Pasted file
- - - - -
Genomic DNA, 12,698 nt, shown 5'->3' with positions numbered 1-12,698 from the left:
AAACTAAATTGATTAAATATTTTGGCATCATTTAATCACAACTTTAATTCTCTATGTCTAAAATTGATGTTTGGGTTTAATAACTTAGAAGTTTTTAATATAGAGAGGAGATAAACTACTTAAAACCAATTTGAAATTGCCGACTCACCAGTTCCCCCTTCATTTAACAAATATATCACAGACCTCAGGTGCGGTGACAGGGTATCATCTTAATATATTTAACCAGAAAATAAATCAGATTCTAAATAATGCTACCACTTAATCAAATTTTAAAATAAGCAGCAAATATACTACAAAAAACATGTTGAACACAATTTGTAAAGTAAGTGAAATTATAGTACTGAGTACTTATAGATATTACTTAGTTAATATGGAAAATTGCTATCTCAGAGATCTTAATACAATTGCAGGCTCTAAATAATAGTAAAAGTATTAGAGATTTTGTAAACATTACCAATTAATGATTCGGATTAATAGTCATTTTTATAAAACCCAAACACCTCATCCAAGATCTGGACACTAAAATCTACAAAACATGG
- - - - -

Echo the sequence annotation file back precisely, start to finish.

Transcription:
Genomic DNA, 12,698 nt, shown 5'->3' with positions numbered 1-12,698 from the left:
AAACTAAATTGATTAAATATTTTGGCATCATTTAATCACAACTTTAATTCTCTATGTCTAAAATTGATGTTTGGGTTTAATAACTTAGAAGTTTTTAATATAGAGAGGAGATAAACTACTTAAAACCAATTTGAAATTGCCGACTCACCAGTTCCCCCTTCATTTAACAAATATATCACAGACCTCAGGTGCGGTGACAGGGTATCATCTTAATATATTTAACCAGAAAATAAATCAGATTCTAAATAATGCTACCACTTAATCAAATTTTAAAATAAGCAGCAAATATACTACAAAAAACATGTTGAACACAATTTGTAAAGTAAGTGAAATTATAGTACTGAGTACTTATAGATATTACTTAGTTAATATGGAAAATTGCTATCTCAGAGATCTTAATACAATTGCAGGCTCTAAATAATAGTAAAAGTATTAGAGATTTTGTAAACATTACCAATTAATGATTCGGATTAATAGTCATTTTTATAAAACCCAAACACCTCATCCAAGATCTGGACACTAAAATCTACAAAACATGG